0

The objective is to convert a std::uint64_t (which is used as a bitmask), to a std::array<bool>.

This question is similar to the C# question How can I convert an int to an array of bool?, but for C++ and I'm looking for the algorithm with the bestest performance.

Given a std::uint64_t, which is used as a bitmask, I know it is possible to just loop over its content bitwise & bitcompare set the values to the ones at the same position in the std::array<bool>.

But in almighty C++ there has to be a more efficient way! Maybe some dirty casts, mallocs or whatnot? Everything is ok; I am on Windows / GCC, so even GCC-only features are totally allowed.

  • ...even inline asm is ok – nada Jul 6 '18 at 13:38
  • 5
    Do you really need a std::array<bool>? You could convert the bitmask to a std::bitset to get random access to the individual bits. – NathanOliver Jul 6 '18 at 13:40
  • @NathanOliver Sounds ok to me, but boring – nada Jul 6 '18 at 13:40
  • 2
    There's no cast that's going to take you from 64 bits to 64 bytes, assuming that's what a bool is on your system. bitset is likely the better way to go here. Is there a particular problem you're trying to solve? It seems to me the best performance would be to keep your uint64_t and extract the bits you need when you need them. – Retired Ninja Jul 6 '18 at 13:41
  • 1
    If you're targeting x86, you might be able to use some of the vector instructions (AVX?) to store parts of a word into different targets. Not sure about other ISAs. – Toby Speight Jul 6 '18 at 13:53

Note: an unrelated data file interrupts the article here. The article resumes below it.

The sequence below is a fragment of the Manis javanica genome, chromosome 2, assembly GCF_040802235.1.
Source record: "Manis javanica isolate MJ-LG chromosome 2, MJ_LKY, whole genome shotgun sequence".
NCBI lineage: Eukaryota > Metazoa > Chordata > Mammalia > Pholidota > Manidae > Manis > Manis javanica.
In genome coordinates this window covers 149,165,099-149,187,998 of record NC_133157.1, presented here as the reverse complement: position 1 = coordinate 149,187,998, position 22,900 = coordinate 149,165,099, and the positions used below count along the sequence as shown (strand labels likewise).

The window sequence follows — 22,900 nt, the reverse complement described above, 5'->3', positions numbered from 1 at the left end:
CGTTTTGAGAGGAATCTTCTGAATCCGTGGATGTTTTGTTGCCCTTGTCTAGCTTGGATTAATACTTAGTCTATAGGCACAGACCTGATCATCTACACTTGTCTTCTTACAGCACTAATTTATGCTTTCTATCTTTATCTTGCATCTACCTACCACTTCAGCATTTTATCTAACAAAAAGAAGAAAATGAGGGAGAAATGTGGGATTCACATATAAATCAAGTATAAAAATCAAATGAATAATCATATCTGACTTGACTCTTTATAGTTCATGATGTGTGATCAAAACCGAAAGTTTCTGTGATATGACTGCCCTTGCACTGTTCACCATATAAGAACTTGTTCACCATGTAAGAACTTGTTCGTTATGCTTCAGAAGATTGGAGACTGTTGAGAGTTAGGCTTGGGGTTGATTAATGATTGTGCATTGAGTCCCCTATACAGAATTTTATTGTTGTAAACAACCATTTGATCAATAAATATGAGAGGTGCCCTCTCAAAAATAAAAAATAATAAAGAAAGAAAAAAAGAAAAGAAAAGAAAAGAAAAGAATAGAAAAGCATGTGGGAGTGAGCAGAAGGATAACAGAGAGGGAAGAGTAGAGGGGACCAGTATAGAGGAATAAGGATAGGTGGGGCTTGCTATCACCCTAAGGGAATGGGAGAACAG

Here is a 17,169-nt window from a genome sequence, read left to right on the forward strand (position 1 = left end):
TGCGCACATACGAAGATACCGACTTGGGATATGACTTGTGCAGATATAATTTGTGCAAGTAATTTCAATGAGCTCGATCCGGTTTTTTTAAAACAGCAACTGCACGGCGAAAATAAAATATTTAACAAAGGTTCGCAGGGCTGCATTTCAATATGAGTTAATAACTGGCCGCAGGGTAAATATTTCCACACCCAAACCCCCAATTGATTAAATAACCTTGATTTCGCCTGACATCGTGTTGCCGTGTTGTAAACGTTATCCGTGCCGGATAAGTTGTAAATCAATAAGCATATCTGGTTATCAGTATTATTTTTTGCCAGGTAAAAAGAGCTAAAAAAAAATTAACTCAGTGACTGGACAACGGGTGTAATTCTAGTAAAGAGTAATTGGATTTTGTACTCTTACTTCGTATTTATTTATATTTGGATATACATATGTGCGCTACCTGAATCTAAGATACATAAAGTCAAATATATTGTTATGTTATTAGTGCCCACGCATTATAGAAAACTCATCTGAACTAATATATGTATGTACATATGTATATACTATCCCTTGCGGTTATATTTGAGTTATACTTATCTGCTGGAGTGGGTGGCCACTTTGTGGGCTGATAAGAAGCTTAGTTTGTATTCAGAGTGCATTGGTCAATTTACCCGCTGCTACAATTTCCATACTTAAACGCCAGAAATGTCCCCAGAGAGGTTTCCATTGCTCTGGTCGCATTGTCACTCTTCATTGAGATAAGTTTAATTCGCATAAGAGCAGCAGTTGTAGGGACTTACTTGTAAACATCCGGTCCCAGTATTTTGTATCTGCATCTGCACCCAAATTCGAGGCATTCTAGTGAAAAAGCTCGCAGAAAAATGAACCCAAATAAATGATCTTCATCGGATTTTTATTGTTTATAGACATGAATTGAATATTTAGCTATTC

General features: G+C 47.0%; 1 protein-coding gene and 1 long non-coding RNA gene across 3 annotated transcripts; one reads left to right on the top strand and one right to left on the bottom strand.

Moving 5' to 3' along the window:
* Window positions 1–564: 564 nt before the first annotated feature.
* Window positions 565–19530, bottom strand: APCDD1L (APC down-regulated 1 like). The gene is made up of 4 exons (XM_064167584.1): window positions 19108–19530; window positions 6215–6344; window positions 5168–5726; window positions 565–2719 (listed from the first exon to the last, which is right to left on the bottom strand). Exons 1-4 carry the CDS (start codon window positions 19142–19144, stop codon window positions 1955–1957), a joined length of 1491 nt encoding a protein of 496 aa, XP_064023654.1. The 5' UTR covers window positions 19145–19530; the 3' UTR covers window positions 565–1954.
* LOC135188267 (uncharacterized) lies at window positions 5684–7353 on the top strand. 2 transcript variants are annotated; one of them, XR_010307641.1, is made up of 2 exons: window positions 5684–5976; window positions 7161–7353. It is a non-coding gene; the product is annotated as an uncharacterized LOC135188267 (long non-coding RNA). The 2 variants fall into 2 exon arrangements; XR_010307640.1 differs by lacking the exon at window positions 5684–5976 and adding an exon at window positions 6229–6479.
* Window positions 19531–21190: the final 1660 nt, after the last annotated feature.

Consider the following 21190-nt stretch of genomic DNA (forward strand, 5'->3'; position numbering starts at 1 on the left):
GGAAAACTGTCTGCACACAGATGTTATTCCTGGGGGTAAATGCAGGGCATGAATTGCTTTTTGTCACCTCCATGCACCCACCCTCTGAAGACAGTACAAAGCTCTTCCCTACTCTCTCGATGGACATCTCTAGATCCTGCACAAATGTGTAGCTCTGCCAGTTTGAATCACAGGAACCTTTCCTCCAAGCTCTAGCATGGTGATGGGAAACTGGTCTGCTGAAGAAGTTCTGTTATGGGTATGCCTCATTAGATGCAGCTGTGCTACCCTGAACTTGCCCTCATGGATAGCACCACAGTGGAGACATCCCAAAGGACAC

6

If you just need random access to the individual bits you can use a std::bitset instead of a std::array. That would look like

uint64_t mask = some_value;
std::bitset<64> random_access(mask);

// and now you can use random_access[some_index]

std::bitset does lack begin() and end() members though, so you can't use it with a ranged based for loop as-is. You can however iterate over a std::bitset using a regular index based for loop like

for (size_t i = 0; i < random_access.size(); ++i)
    std::cout << random_access[i] << "\n";
  • If I had known there exists such a simple (and thus boring) solution I hadn't troubled asking :'( – nada Jul 6 '18 at 13:56
  • 3
    @nada Sorry, sometimes C++ just gives you what you want ;) – NathanOliver Jul 6 '18 at 13:57

Your Answer

By clicking “Post Your Answer”, you agree to our terms of service, privacy policy and cookie policy

Not the answer you're looking for? Browse other questions tagged or ask your own question.